The backdrop to this was an unofficial battle between the big white rock bands of the mid to late 1960's. "Rubber Soul" from the Beatles had started it in late 1965. The Beach Boys then upped the ante in May 1966 with "Pet Sounds", an album, so far in advance of anything the group had ever done before that it knocked out both critics and fellow artists alike. 1966 and 1967 saw further great album releases from the Beatles, the Stones and the Byrds themselves but the Beatles appeared to trump the lot with "Sgt Pepper" in the Summer of `67. McGuinn was left pondering, how did he compete with this monster, and, possibly more importantly, how did he arrest and rectify the public's increasing lack of interest in his group.

He retained producer Gary Usher, who'd done a good job on "Younger Than Yesterday", introducing new colouration such as the trumpet of Hugh Masakela which featured on "So you want to be a Rock'n'Roll Star". Usher was originally a musician himself and had worked with Brian Wilson as both co-writer and co-producer.
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Format: Audio CD Verified Purchase
This 1997 Sony edition of The Notorious Byrd Brothers contains additional material, tacked on to the last track (17). After a few seconds pause, we hear an attempt to record a number for which Michael Clarke either cannot or won't play what McGuinn, Crosby, and producer Gary Usher suggest would be appropriate: a jazz shuffle rhythm and relevant turns to accent different sections of the song. The crew are variously encouraging of Clarke, Usher especially, but the drummer seemingly hates the material and, perhaps, his inability to provide what's required.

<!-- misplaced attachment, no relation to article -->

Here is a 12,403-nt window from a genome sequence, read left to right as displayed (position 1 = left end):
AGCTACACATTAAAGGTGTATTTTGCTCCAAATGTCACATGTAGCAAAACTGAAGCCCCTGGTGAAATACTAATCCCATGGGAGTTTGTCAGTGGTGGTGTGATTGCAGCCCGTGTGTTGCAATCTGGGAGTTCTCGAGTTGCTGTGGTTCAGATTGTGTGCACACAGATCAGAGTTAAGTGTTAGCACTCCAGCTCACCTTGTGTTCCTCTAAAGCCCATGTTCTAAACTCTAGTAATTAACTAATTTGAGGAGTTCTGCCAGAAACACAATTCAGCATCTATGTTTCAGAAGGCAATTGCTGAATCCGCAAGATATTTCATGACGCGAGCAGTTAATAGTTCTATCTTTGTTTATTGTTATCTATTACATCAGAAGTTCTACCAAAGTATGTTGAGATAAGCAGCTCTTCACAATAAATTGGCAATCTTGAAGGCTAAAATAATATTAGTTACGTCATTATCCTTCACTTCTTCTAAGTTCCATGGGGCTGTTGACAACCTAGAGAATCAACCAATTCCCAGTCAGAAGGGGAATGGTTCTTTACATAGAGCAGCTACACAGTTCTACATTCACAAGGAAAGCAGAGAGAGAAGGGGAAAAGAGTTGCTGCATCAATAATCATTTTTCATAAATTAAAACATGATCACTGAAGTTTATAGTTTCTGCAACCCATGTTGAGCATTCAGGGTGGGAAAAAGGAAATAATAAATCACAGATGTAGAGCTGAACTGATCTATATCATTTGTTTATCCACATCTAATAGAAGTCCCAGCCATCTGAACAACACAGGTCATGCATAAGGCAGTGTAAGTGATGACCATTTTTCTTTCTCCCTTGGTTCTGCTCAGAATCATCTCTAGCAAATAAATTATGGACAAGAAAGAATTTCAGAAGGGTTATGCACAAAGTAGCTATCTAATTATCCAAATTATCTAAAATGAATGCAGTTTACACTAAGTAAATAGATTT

At one point Crosby and McGuinn have a mild go at each over the other's ego, but, basically they seem to have a shared vision of what they want to accomplish. This studio chatter is instructive and no doubt is representative of any of that era's rock bands' toil to create something fresh in the studio.

If this is also included in the Byrds' boxed set, perhaps someone can mention it.

It would've been a nice touch if Sony had told us which tracks featured subsitute drummer Jim Gordon.